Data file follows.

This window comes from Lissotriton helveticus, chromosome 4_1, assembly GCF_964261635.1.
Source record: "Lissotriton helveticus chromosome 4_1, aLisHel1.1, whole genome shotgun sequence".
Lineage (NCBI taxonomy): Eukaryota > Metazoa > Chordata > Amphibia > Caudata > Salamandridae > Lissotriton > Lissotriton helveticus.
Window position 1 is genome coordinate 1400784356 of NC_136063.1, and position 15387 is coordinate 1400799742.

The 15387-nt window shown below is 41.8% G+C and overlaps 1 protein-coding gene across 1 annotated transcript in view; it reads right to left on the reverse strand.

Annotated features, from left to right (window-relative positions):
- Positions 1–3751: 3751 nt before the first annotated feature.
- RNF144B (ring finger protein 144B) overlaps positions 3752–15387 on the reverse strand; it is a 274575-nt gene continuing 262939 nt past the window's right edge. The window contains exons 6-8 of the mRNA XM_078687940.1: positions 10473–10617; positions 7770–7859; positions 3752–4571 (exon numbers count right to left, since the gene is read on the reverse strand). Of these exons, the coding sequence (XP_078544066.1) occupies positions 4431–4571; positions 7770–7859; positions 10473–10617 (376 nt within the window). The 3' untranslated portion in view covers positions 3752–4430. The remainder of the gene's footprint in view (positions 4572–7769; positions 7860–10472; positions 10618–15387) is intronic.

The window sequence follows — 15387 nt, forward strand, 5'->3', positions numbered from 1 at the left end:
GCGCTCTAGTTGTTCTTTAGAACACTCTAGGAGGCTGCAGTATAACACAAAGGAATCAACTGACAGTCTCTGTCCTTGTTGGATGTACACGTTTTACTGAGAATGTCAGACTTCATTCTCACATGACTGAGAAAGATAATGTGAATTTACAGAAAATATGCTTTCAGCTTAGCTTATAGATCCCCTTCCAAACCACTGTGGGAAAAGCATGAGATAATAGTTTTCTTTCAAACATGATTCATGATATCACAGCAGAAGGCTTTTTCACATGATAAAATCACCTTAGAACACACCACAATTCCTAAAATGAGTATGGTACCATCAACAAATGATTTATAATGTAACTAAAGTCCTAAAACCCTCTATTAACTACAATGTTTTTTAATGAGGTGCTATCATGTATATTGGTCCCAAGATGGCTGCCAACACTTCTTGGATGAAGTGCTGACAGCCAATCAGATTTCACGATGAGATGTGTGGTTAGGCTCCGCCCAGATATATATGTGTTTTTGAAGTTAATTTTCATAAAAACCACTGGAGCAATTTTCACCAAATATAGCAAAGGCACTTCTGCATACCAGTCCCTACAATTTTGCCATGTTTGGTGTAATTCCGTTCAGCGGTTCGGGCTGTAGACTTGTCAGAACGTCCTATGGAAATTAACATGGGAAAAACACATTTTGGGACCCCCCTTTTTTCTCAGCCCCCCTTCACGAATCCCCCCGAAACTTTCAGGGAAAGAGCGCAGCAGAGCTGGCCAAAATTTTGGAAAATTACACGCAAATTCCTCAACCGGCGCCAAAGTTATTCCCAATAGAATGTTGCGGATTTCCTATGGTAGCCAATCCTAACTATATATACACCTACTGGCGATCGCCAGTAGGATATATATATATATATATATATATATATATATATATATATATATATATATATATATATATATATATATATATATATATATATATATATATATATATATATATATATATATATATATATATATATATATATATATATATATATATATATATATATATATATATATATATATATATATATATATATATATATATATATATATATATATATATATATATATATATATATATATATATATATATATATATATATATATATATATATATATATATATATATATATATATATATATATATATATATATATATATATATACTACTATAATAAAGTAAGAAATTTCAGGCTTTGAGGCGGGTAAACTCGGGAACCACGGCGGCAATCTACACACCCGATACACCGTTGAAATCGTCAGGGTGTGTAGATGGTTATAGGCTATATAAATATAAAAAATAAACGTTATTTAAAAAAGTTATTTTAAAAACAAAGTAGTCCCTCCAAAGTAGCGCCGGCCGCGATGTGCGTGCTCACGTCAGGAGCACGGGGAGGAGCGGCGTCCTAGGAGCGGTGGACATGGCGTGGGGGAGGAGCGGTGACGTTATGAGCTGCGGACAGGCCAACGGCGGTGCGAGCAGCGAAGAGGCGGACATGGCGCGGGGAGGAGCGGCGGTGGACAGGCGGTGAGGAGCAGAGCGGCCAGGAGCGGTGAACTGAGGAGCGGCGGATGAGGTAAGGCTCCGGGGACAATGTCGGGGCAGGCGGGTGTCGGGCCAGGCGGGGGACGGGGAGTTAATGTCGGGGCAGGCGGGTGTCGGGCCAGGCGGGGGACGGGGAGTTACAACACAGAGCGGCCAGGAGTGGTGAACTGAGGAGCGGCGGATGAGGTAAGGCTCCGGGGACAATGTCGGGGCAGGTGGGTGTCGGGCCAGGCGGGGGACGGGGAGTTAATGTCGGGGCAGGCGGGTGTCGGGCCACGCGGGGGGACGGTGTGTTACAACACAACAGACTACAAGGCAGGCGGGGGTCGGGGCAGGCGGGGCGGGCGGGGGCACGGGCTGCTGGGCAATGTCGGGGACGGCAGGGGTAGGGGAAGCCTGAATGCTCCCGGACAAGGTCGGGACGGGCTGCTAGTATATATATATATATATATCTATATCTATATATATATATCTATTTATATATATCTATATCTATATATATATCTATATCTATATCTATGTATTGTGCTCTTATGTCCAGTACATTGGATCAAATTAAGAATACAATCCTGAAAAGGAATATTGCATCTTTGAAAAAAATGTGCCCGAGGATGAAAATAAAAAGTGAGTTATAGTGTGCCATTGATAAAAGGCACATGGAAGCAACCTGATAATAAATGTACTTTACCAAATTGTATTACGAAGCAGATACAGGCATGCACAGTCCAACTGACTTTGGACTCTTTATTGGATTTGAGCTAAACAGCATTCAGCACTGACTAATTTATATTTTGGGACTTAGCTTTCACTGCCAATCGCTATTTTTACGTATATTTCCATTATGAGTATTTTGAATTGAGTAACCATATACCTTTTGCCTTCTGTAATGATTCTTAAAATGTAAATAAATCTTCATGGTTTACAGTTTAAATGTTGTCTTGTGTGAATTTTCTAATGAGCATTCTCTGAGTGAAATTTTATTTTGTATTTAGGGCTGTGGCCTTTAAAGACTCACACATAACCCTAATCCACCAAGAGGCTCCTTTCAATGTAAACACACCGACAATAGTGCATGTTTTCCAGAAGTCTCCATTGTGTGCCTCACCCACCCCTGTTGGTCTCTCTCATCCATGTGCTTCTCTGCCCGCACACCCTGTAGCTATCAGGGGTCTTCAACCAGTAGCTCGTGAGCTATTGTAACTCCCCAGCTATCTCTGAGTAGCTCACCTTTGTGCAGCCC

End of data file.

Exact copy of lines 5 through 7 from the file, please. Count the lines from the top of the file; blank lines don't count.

The 15387-nt window shown below is 41.8% G+C and overlaps 1 protein-coding gene across 1 annotated transcript in view; it reads right to left on the reverse strand.

Annotated features, from left to right (window-relative positions):
- Positions 1–3751: 3751 nt before the first annotated feature.